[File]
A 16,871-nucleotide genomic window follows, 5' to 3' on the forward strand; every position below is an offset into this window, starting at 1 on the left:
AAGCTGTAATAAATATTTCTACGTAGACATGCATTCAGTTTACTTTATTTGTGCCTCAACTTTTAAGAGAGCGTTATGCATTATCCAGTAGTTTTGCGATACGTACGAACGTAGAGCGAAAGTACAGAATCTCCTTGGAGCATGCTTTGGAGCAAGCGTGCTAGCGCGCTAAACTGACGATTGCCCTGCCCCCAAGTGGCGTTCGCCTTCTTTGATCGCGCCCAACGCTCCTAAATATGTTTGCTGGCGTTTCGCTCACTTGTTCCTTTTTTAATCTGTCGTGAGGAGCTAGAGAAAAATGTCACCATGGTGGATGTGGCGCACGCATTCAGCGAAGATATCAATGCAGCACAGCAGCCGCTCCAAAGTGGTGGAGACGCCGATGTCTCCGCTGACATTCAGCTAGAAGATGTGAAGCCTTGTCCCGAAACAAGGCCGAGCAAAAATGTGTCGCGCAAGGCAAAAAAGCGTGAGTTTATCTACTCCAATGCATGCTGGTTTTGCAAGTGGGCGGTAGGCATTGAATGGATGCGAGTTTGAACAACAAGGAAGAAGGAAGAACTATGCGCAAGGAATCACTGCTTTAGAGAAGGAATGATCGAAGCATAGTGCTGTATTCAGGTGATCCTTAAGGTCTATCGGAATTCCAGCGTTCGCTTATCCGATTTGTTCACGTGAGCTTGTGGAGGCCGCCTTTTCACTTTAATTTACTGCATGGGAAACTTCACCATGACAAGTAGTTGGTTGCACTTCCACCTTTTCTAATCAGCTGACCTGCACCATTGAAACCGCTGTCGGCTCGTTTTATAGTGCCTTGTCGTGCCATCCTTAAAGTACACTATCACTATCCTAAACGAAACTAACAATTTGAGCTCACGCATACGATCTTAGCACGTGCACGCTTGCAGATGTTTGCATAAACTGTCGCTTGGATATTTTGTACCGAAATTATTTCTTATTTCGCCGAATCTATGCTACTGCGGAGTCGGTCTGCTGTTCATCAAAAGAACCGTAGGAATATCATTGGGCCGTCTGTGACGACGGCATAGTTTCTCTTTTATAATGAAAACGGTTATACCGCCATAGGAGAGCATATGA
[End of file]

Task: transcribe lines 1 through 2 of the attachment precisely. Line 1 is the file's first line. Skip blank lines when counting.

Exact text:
A 16,871-nucleotide genomic window follows, 5' to 3' on the forward strand; every position below is an offset into this window, starting at 1 on the left:
AAGCTGTAATAAATATTTCTACGTAGACATGCATTCAGTTTACTTTATTTGTGCCTCAACTTTTAAGAGAGCGTTATGCATTATCCAGTAGTTTTGCGATACGTACGAACGTAGAGCGAAAGTACAGAATCTCCTTGGAGCATGCTTTGGAGCAAGCGTGCTAGCGCGCTAAACTGACGATTGCCCTGCCCCCAAGTGGCGTTCGCCTTCTTTGATCGCGCCCAACGCTCCTAAATATGTTTGCTGGCGTTTCGCTCACTTGTTCCTTTTTTAATCTGTCGTGAGGAGCTAGAGAAAAATGTCACCATGGTGGATGTGGCGCACGCATTCAGCGAAGATATCAATGCAGCACAGCAGCCGCTCCAAAGTGGTGGAGACGCCGATGTCTCCGCTGACATTCAGCTAGAAGATGTGAAGCCTTGTCCCGAAACAAGGCCGAGCAAAAATGTGTCGCGCAAGGCAAAAAAGCGTGAGTTTATCTACTCCAATGCATGCTGGTTTTGCAAGTGGGCGGTAGGCATTGAATGGATGCGAGTTTGAACAACAAGGAAGAAGGAAGAACTATGCGCAAGGAATCACTGCTTTAGAGAAGGAATGATCGAAGCATAGTGCTGTATTCAGGTGATCCTTAAGGTCTATCGGAATTCCAGCGTTCGCTTATCCGATTTGTTCACGTGAGCTTGTGGAGGCCGCCTTTTCACTTTAATTTACTGCATGGGAAACTTCACCATGACAAGTAGTTGGTTGCACTTCCACCTTTTCTAATCAGCTGACCTGCACCATTGAAACCGCTGTCGGCTCGTTTTATAGTGCCTTGTCGTGCCATCCTTAAAGTACACTATCACTATCCTAAACGAAACTAACAATTTGAGCTCACGCATACGATCTTAGCACGTGCACGCTTGCAGATGTTTGCATAAACTGTCGCTTGGATATTTTGTACCGAAATTATTTCTTATTTCGCCGAATCTATGCTACTGCGGAGTCGGTCTGCTGTTCATCAAAAGAACCGTAGGAATATCATTGGGCCGTCTGTGACGACGGCATAGTTTCTCTTTTATAATGAAAACGGTTATACCGCCATAGGAGAGCATATGA